Strike leaders were arrested in attempts to disrupt workers’ solidarity, and people were bribed to testify against them. On September 9, 1924, outraged strikers seized two strike breakers at Hanap?p? and prevented them from going to work. The police, armed with clubs and guns, came to union headquarters to rescue them. Filipino strikers were armed only with homemade weapons and knives.
The Associated Press flashed the story of what followed across the United States in the following words: Honolulu. – Twenty persons dead, unnumbered injured lying in hospital, officers under orders to shoot strikers as they approached, distracted widows with children tracking from jails to hospitals and morgues in search of missing strikers – this was the aftermath of a clash between cane strikers and workers on the McBryde plantation, Tuesday at Hanapepe, island of Kauai. The dead included sixteen Filipinos and four policemen.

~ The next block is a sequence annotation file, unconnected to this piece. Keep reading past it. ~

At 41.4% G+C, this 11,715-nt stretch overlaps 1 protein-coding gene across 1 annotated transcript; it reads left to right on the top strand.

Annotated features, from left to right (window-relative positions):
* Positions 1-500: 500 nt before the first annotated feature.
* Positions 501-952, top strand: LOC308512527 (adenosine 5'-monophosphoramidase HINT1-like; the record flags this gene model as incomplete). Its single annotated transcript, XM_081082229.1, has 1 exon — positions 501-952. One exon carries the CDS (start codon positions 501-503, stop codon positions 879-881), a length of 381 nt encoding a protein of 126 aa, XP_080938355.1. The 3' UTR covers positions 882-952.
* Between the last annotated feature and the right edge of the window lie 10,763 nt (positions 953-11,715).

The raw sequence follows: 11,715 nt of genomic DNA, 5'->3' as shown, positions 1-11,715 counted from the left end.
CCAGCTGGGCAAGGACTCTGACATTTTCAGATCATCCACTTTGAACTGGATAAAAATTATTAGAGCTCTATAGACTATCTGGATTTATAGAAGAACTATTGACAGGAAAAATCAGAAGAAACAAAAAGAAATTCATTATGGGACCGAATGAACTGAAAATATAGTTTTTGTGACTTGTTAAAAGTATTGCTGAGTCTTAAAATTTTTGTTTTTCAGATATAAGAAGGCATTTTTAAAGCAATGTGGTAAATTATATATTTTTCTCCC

After the massacre police rounded up all male protesters they could find, and a total of 101 Filipino men were arrested. 76 were brought to trial, and of these 60 received four-year jail sentences. Pablo Manlapit was charged with subornation of perjury and was sentenced to two to ten years in prison. The Hawai?i Hochi claimed that he had been railroaded into prison, a victim of framed-up evidence, perjured testimony, racial prejudice and class hatred. Shortly thereafter, he was paroled on condition that he leave Hawai?i. After eight months the strike disintegrated.
The Federationist, the official publication of the American Federation of Labor, reported that in 1924 the ten leading sugar companies listed on the New York Stock Exchange paid dividends averaging 17 percent. From 1913 to 1923, the eleven leading sugar companies paid cash dividends of 172.45 percent, and most of them issued large stock dividends.
After the 1924 strike, the labor movement in Hawai?i dwindled, but did not die, and discontent among the workers rarely surfaced again. Pablo Manlapit, who had been imprisoned and exiled, returned to the islands in 1932 and started a new labor organization, this time hoping to include other ethnic groups. But the time was not ripe in the Depression years. There were small nuisance strikes in 1933 that made no headway and involved mostly Filipinos. Protests since the massacre have discouraged carrying guns at demonstrations.